Lot Sizing and Dynamic Pricing with Random Yield and Different Qualities

Lot Sizing and Dynamic Pricing with Random Yield and Different Qualities

Guo Li (School of Management and Economics, Beijing Institute of Technology, Beijing, China), Tao Gao (North China Electric Power University, China), Zhaohua Wang (School of Management and Economics, Beijing Institute of Technology, Beijing, China) and Shihua Ma (School of Management, Huazhong University of Science and Technology, Wuhan, China)
DOI: 10.4018/japuc.2012070106


The literature under random component yield has focused on coordination of supply chain at the determined price, where decision maker chooses its optimal production quantities. The authors consider a centralized system when the price is not determined under both random yield and demand. Type A with perfect quality and type B with imperfect quality are produced due to the random yield. They prove the unique concavity of expected profit in centralized system at determined price. Then dynamic pricing is considered and algorithm is put forward for dynamic pricing. Errors can be sufficiently small as long as some parameters can be set suitably. Apart from lot sizing and dynamic pricing, the authors also provide qualitative insights based on numerical illustration of centralized and decentralized solutions.
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1. Introduction

The intense competition in the semiconductor and electronics industry poses a great challenge for manufacturers to reduce cost. Many manufacturers try to reduce sales’ representatives and adopt the direct shipping, such as dell. For the manufacturers, the customers’ demand is stochastic and price sensitive (e.g., purchasing laptops). So the manufacturers have to control the order quantity and pricing dynamically to get maximum profit and incur minimum cost.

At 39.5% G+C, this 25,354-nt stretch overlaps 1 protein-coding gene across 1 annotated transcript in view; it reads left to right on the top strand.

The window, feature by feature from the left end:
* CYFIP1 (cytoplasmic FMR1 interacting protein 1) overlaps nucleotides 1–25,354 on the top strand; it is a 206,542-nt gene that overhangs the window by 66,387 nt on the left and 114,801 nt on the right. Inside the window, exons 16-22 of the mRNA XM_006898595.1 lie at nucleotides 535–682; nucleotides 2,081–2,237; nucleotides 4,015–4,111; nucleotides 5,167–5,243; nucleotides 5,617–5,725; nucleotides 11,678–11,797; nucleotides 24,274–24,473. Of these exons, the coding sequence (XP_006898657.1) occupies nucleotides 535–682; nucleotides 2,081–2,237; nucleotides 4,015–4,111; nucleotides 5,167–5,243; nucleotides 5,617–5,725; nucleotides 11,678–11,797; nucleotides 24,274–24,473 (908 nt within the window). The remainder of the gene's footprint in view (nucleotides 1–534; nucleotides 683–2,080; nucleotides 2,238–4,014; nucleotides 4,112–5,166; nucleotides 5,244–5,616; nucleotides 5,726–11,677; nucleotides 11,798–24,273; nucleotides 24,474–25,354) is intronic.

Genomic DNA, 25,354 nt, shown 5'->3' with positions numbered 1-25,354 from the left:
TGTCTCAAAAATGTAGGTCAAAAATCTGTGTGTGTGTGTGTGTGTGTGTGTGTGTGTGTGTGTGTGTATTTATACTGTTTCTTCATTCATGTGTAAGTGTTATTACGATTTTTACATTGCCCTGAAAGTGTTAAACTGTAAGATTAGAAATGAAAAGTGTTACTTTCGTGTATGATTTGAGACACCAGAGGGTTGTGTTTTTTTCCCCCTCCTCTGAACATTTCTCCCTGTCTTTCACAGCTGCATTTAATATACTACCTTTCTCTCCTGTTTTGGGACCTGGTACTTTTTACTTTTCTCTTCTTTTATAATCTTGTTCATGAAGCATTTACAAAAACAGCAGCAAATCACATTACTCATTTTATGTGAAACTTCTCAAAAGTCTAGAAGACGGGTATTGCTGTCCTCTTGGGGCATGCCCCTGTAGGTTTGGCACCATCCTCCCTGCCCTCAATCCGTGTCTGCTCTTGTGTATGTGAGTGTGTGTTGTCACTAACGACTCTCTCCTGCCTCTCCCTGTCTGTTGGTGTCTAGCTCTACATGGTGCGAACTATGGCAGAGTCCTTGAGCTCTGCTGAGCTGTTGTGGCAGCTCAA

In recent years, the uncertainty of supply chain increased significantly due to influence of natural disasters, strikes, terrorist attacks and political instability and other factors. Supply chain risk management has attracted interest from both researchers and practitioners in operations management. Chopra and Sodhi (2004) provided a diverse set of supply disruption examples. Various operational tools that deal with supply disruptions have been studied: multisourcing (e.g., Anupindi & Akella, 1993; Wang et al., 2011; Babich et al., 2007), alternative supply sources and backup production options (e.g., Serel et al., 2001; Kouvelis & Milner, 2002; Babich, 2006), flexibility (e.g., Van Mieghem, 2003; Tomlin & Wang, 2005), and supplier selection (e.g., Deng & Elmaghra, 2005). For a recent review of supply-risk literature, see Tang (2006). Generally, after investigation of 800 companies’ disruption cases, Hendricks and Singhal (2003, 2005a, 2005b) find that firms that experienced supply glitches suffer from declining operational performance and eroding shareholder value (e.g., the abnormal return on stock of such firms is negative 40% over three years).

The issue of linking risk assessment with risk mitigation for low-probability high-consequence events such as disruptions of supplies is discussed by Kleindorfer and Saad (2005), where a set of 10 principles is formulated for specifying sources of risk, assessment and mitigation of risk.

In addition to high-impact, low-likelihood disruption risks, supply chains are also vulnerable to high-likelihood, low-impact Operational risks (e.g., Oke & Gopalakrishnan, 2010) that may arise from problems in supply and production process. Though the production is strictly controlled, yield of the components can be uncertain due to the characteristics of process engineering or uncontrolled operations (Maddah et al., 2009; Gurmani, 2005). For example, in the LCD manufacturing industry, it is quite common to get production yield of less than 50%. So in these industries, the manufacturers have to face the random yields besides random demand.

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